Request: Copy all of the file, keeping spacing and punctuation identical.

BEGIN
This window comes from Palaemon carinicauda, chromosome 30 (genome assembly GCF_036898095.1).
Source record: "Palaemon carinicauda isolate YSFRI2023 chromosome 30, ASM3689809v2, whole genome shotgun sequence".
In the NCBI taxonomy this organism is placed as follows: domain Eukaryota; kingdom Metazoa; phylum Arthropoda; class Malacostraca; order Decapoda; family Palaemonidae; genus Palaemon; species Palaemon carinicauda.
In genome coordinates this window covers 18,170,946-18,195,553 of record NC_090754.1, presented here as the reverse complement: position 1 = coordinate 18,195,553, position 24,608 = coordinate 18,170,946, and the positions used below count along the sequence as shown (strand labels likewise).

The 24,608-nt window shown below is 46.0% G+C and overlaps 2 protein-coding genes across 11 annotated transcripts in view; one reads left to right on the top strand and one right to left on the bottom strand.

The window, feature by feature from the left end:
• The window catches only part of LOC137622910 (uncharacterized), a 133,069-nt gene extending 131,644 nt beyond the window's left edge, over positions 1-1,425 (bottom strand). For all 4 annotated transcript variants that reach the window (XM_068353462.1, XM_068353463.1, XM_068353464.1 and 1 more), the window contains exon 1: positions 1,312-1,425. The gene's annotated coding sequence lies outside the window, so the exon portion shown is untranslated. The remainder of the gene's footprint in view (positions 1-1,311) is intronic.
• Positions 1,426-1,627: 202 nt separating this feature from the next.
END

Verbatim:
This window comes from Palaemon carinicauda, chromosome 30 (genome assembly GCF_036898095.1).
Source record: "Palaemon carinicauda isolate YSFRI2023 chromosome 30, ASM3689809v2, whole genome shotgun sequence".
In the NCBI taxonomy this organism is placed as follows: domain Eukaryota; kingdom Metazoa; phylum Arthropoda; class Malacostraca; order Decapoda; family Palaemonidae; genus Palaemon; species Palaemon carinicauda.
In genome coordinates this window covers 18,170,946-18,195,553 of record NC_090754.1, presented here as the reverse complement: position 1 = coordinate 18,195,553, position 24,608 = coordinate 18,170,946, and the positions used below count along the sequence as shown (strand labels likewise).

The 24,608-nt window shown below is 46.0% G+C and overlaps 2 protein-coding genes across 11 annotated transcripts in view; one reads left to right on the top strand and one right to left on the bottom strand.

The window, feature by feature from the left end:
• The window catches only part of LOC137622910 (uncharacterized), a 133,069-nt gene extending 131,644 nt beyond the window's left edge, over positions 1-1,425 (bottom strand). For all 4 annotated transcript variants that reach the window (XM_068353462.1, XM_068353463.1, XM_068353464.1 and 1 more), the window contains exon 1: positions 1,312-1,425. The gene's annotated coding sequence lies outside the window, so the exon portion shown is untranslated. The remainder of the gene's footprint in view (positions 1-1,311) is intronic.
• Positions 1,426-1,627: 202 nt separating this feature from the next.